There is a new medicine that has surpassed Bluebird Bio as the costliest in the world.
Hemgenix, a haemophilia B gene therapy developed by CSL Behring and uniQure, debuted as the first gene therapy authorised for the uncommon illness following an FDA approval on November 22. It also became the most costly medication in the world. The medicine will have a staggering $3.5 million price tag per dose.
Patients who are currently receiving factor IX prophylaxis therapy, have significant haemorrhage, or experience spontaneous bleeding episodes are eligible to take Hemgenix. After purchasing the global rights from uniQure for $450 million outright back in 2020, CSL Behring will market the gene therapy.
Despite its high cost, the medication will dramatically lower the economic burden of haemophilia B by lowering annual bleed rates, decreasing or eliminating prophylactic therapy, and producing raised factor IX levels that last for years, according to the study.
According to the company, patients with moderate to severe haemophilia B can end up costing healthcare systems more than $20 million over the course of their lifetimes. The pricing does not take into account anticipated reductions that the business would offer for the therapy, such as value-based contracts with commercial payers, according to CSL Behring.
However, the price is still greater than that which Boston’s Institute for Clinical and Economic Review has suggested. Hemgenix will be fairly priced at over $2.9 million, according to ICER’s statement from earlier this month. Due to health improvements and the potential for large cost offsets due to the elimination of the requirement for very costly prophylactic treatment, ICER recommended a multimillion-dollar price tag in the study.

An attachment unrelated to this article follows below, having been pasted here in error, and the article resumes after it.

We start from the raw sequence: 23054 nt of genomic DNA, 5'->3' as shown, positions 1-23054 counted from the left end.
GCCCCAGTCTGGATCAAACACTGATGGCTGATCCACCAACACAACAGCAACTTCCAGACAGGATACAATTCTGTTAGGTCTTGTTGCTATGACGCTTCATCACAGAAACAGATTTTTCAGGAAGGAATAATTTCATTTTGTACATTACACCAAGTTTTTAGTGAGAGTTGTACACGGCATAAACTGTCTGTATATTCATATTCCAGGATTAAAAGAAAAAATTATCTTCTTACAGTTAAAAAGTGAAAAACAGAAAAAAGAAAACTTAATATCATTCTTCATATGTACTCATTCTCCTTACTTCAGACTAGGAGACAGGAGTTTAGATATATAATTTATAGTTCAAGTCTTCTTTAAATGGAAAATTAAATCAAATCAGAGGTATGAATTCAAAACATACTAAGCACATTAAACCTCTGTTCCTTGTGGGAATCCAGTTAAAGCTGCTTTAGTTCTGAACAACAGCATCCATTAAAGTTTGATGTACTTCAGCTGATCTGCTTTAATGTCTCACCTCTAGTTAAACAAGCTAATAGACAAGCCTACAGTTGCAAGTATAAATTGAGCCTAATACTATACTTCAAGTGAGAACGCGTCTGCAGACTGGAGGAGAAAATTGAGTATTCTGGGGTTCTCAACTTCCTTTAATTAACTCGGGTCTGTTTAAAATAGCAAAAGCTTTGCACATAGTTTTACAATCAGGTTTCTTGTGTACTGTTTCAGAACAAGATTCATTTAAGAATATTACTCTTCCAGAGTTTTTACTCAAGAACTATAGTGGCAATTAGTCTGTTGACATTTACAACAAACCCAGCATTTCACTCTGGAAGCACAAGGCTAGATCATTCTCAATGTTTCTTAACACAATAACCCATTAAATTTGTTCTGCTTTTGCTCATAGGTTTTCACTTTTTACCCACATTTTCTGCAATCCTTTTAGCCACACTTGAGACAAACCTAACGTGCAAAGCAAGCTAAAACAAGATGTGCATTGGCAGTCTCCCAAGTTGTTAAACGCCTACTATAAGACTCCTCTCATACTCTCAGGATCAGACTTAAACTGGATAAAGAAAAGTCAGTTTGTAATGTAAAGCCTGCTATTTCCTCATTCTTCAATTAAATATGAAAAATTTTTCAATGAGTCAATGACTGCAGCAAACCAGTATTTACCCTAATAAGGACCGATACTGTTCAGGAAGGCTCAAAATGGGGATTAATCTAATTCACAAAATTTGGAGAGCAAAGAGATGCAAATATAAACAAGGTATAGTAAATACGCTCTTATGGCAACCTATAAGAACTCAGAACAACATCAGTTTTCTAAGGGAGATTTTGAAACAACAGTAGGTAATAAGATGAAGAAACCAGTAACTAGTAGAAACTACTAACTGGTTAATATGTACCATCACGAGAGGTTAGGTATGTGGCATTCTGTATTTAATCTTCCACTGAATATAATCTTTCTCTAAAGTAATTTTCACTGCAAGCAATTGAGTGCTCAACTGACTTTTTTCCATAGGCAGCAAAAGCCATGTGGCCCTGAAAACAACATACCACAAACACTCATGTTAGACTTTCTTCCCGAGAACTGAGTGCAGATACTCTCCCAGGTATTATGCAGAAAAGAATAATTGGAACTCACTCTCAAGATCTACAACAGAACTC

Factor IX, a protein that aids in the formation of blood clots and is mostly produced by the liver, is not produced in sufficient amounts in individuals with haemophilia B as a result of a gene abnormality. In the past, patients who had low levels of the blood-clotting factor were forced to use prophylactic injections of factor IX replacement therapy. Hemgenix, which enables patients to constantly create their own factor IX, can now replace rigorous infusion schedules because the illness is a lifelong affliction.
Based on the findings of the HOPE-B trial, the largest gene therapy trial for the condition to date with 54 participants, the FDA approved the treatment. Patients’ mean yearly bleeding rates decreased by 54% in the seven to 18 months following infusion compared to their six-month lead-in period. After receiving Hemgenix medication, a staggering 94% of patients ceased using prophylaxis, ending their prior continuous therapy.
The 2020 agreement between uniQure and CSL also makes uniQure eligible for royalties and milestone payments of up to $1.5 billion, which are based on the drug’s success. The medication will be produced by UniQure at its facility in Lexington, Massachusetts.
Although valoctocogene roxaparvovec, also known as Roctavian, is BioMarin’s gene therapy for haemophilia A patients, it’s the first gene therapy for the haemophilia B population. In August, the European Commission granted conditional marketing approval for such treatments. After receiving a 2020 comprehensive answer letter, BioMarin updated its FDA application and submitted it in late September. According to ICER’s most recent report, BioMarin’s therapy may be sold for about $2.5 million. One-time gene therapies are notorious for being expensive. For instance, Zolgesnma from Novartis costs $2.1 million on the list to treat spinal muscular atrophy.
For its part, Bluebird Bio recently received FDA approval for two gene treatments that were priced at $3 million and $2.8 million, respectively.